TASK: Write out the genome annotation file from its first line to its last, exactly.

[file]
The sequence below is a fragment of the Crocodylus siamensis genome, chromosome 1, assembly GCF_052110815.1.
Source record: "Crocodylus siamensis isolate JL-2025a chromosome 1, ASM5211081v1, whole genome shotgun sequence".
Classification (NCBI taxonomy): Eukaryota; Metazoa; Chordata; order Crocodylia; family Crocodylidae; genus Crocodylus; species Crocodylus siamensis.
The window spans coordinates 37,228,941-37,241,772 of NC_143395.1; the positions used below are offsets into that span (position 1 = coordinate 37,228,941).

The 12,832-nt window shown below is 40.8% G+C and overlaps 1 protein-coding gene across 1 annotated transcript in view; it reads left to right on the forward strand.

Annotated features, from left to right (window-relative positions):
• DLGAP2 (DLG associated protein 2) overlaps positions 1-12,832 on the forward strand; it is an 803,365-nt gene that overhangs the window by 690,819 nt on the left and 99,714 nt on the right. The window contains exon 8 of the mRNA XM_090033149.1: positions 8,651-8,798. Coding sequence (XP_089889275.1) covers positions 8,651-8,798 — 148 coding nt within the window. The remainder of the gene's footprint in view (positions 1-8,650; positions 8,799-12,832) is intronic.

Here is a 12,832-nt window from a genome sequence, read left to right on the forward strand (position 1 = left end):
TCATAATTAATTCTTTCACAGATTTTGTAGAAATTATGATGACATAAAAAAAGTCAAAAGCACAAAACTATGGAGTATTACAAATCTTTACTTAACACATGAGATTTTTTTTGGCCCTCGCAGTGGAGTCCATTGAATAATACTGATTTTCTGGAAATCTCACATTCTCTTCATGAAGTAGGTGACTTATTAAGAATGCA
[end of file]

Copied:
The sequence below is a fragment of the Crocodylus siamensis genome, chromosome 1, assembly GCF_052110815.1.
Source record: "Crocodylus siamensis isolate JL-2025a chromosome 1, ASM5211081v1, whole genome shotgun sequence".
Classification (NCBI taxonomy): Eukaryota; Metazoa; Chordata; order Crocodylia; family Crocodylidae; genus Crocodylus; species Crocodylus siamensis.
The window spans coordinates 37,228,941-37,241,772 of NC_143395.1; the positions used below are offsets into that span (position 1 = coordinate 37,228,941).

The 12,832-nt window shown below is 40.8% G+C and overlaps 1 protein-coding gene across 1 annotated transcript in view; it reads left to right on the forward strand.

Annotated features, from left to right (window-relative positions):
• DLGAP2 (DLG associated protein 2) overlaps positions 1-12,832 on the forward strand; it is an 803,365-nt gene that overhangs the window by 690,819 nt on the left and 99,714 nt on the right. The window contains exon 8 of the mRNA XM_090033149.1: positions 8,651-8,798. Coding sequence (XP_089889275.1) covers positions 8,651-8,798 — 148 coding nt within the window. The remainder of the gene's footprint in view (positions 1-8,650; positions 8,799-12,832) is intronic.

Here is a 12,832-nt window from a genome sequence, read left to right on the forward strand (position 1 = left end):
TCATAATTAATTCTTTCACAGATTTTGTAGAAATTATGATGACATAAAAAAAGTCAAAAGCACAAAACTATGGAGTATTACAAATCTTTACTTAACACATGAGATTTTTTTTGGCCCTCGCAGTGGAGTCCATTGAATAATACTGATTTTCTGGAAATCTCACATTCTCTTCATGAAGTAGGTGACTTATTAAGAATGCA